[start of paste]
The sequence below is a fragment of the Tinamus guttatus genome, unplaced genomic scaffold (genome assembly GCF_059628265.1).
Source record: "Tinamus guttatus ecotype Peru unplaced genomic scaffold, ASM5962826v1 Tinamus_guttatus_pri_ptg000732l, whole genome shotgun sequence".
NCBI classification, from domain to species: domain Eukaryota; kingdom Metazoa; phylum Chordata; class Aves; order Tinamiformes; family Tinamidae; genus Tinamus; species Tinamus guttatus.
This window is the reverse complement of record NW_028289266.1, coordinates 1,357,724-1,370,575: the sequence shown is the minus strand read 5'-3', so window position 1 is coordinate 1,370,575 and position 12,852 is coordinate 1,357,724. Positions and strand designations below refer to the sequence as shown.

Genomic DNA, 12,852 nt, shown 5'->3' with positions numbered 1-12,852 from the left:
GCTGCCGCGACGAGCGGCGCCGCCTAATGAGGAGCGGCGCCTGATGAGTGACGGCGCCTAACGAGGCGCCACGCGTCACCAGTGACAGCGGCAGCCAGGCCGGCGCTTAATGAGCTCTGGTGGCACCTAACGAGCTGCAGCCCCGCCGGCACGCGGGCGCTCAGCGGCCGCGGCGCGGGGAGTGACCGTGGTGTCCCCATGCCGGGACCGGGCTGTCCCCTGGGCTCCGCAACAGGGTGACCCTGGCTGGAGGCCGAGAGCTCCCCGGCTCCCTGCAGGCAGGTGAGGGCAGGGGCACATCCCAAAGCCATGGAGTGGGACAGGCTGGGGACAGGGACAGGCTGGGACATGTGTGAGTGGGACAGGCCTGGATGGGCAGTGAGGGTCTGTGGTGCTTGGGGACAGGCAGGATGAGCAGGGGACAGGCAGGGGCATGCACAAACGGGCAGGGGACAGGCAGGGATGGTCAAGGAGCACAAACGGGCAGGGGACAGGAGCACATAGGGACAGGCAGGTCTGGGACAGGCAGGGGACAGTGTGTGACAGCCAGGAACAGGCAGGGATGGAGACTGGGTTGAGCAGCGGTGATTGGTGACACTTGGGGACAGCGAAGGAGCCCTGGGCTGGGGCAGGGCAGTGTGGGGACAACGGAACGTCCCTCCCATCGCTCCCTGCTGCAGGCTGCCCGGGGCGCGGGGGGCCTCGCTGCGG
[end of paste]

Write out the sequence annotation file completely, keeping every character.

The sequence below is a fragment of the Tinamus guttatus genome, unplaced genomic scaffold (genome assembly GCF_059628265.1).
Source record: "Tinamus guttatus ecotype Peru unplaced genomic scaffold, ASM5962826v1 Tinamus_guttatus_pri_ptg000732l, whole genome shotgun sequence".
NCBI classification, from domain to species: domain Eukaryota; kingdom Metazoa; phylum Chordata; class Aves; order Tinamiformes; family Tinamidae; genus Tinamus; species Tinamus guttatus.
This window is the reverse complement of record NW_028289266.1, coordinates 1,357,724-1,370,575: the sequence shown is the minus strand read 5'-3', so window position 1 is coordinate 1,370,575 and position 12,852 is coordinate 1,357,724. Positions and strand designations below refer to the sequence as shown.

Genomic DNA, 12,852 nt, shown 5'->3' with positions numbered 1-12,852 from the left:
GCTGCCGCGACGAGCGGCGCCGCCTAATGAGGAGCGGCGCCTGATGAGTGACGGCGCCTAACGAGGCGCCACGCGTCACCAGTGACAGCGGCAGCCAGGCCGGCGCTTAATGAGCTCTGGTGGCACCTAACGAGCTGCAGCCCCGCCGGCACGCGGGCGCTCAGCGGCCGCGGCGCGGGGAGTGACCGTGGTGTCCCCATGCCGGGACCGGGCTGTCCCCTGGGCTCCGCAACAGGGTGACCCTGGCTGGAGGCCGAGAGCTCCCCGGCTCCCTGCAGGCAGGTGAGGGCAGGGGCACATCCCAAAGCCATGGAGTGGGACAGGCTGGGGACAGGGACAGGCTGGGACATGTGTGAGTGGGACAGGCCTGGATGGGCAGTGAGGGTCTGTGGTGCTTGGGGACAGGCAGGATGAGCAGGGGACAGGCAGGGGCATGCACAAACGGGCAGGGGACAGGCAGGGATGGTCAAGGAGCACAAACGGGCAGGGGACAGGAGCACATAGGGACAGGCAGGTCTGGGACAGGCAGGGGACAGTGTGTGACAGCCAGGAACAGGCAGGGATGGAGACTGGGTTGAGCAGCGGTGATTGGTGACACTTGGGGACAGCGAAGGAGCCCTGGGCTGGGGCAGGGCAGTGTGGGGACAACGGAACGTCCCTCCCATCGCTCCCTGCTGCAGGCTGCCCGGGGCGCGGGGGGCCTCGCTGCGG